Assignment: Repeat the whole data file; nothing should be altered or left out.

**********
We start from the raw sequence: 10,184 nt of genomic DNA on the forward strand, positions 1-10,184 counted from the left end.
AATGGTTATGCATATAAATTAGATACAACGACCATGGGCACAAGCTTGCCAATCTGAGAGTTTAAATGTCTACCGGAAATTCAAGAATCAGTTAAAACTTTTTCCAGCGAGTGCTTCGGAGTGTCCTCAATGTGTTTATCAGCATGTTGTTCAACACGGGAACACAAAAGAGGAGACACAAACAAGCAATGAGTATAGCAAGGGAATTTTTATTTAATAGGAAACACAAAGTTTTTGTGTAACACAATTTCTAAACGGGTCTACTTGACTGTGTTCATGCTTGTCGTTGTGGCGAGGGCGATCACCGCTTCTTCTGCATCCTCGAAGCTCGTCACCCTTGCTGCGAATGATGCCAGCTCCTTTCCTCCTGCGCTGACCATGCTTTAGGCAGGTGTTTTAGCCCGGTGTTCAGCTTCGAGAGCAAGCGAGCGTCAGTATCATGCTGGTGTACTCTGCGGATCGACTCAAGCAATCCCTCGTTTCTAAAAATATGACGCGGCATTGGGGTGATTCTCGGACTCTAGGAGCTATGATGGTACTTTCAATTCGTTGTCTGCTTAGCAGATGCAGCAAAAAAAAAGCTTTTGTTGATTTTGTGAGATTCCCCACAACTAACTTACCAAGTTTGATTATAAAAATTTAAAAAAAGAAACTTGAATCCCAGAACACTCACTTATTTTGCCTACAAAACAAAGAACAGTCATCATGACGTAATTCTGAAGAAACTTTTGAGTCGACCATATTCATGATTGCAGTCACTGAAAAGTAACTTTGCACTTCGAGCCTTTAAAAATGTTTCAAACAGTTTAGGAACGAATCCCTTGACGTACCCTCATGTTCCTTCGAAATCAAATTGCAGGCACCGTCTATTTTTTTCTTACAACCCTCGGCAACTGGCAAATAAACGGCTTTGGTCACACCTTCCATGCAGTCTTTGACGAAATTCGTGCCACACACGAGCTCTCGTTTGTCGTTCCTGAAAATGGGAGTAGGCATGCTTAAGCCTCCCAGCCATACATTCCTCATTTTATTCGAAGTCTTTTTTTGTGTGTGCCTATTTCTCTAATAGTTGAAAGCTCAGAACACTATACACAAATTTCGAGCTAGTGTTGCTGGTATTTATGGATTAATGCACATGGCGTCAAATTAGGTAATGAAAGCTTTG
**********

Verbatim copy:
We start from the raw sequence: 10,184 nt of genomic DNA on the forward strand, positions 1-10,184 counted from the left end.
AATGGTTATGCATATAAATTAGATACAACGACCATGGGCACAAGCTTGCCAATCTGAGAGTTTAAATGTCTACCGGAAATTCAAGAATCAGTTAAAACTTTTTCCAGCGAGTGCTTCGGAGTGTCCTCAATGTGTTTATCAGCATGTTGTTCAACACGGGAACACAAAAGAGGAGACACAAACAAGCAATGAGTATAGCAAGGGAATTTTTATTTAATAGGAAACACAAAGTTTTTGTGTAACACAATTTCTAAACGGGTCTACTTGACTGTGTTCATGCTTGTCGTTGTGGCGAGGGCGATCACCGCTTCTTCTGCATCCTCGAAGCTCGTCACCCTTGCTGCGAATGATGCCAGCTCCTTTCCTCCTGCGCTGACCATGCTTTAGGCAGGTGTTTTAGCCCGGTGTTCAGCTTCGAGAGCAAGCGAGCGTCAGTATCATGCTGGTGTACTCTGCGGATCGACTCAAGCAATCCCTCGTTTCTAAAAATATGACGCGGCATTGGGGTGATTCTCGGACTCTAGGAGCTATGATGGTACTTTCAATTCGTTGTCTGCTTAGCAGATGCAGCAAAAAAAAAGCTTTTGTTGATTTTGTGAGATTCCCCACAACTAACTTACCAAGTTTGATTATAAAAATTTAAAAAAAGAAACTTGAATCCCAGAACACTCACTTATTTTGCCTACAAAACAAAGAACAGTCATCATGACGTAATTCTGAAGAAACTTTTGAGTCGACCATATTCATGATTGCAGTCACTGAAAAGTAACTTTGCACTTCGAGCCTTTAAAAATGTTTCAAACAGTTTAGGAACGAATCCCTTGACGTACCCTCATGTTCCTTCGAAATCAAATTGCAGGCACCGTCTATTTTTTTCTTACAACCCTCGGCAACTGGCAAATAAACGGCTTTGGTCACACCTTCCATGCAGTCTTTGACGAAATTCGTGCCACACACGAGCTCTCGTTTGTCGTTCCTGAAAATGGGAGTAGGCATGCTTAAGCCTCCCAGCCATACATTCCTCATTTTATTCGAAGTCTTTTTTTGTGTGTGCCTATTTCTCTAATAGTTGAAAGCTCAGAACACTATACACAAATTTCGAGCTAGTGTTGCTGGTATTTATGGATTAATGCACATGGCGTCAAATTAGGTAATGAAAGCTTTG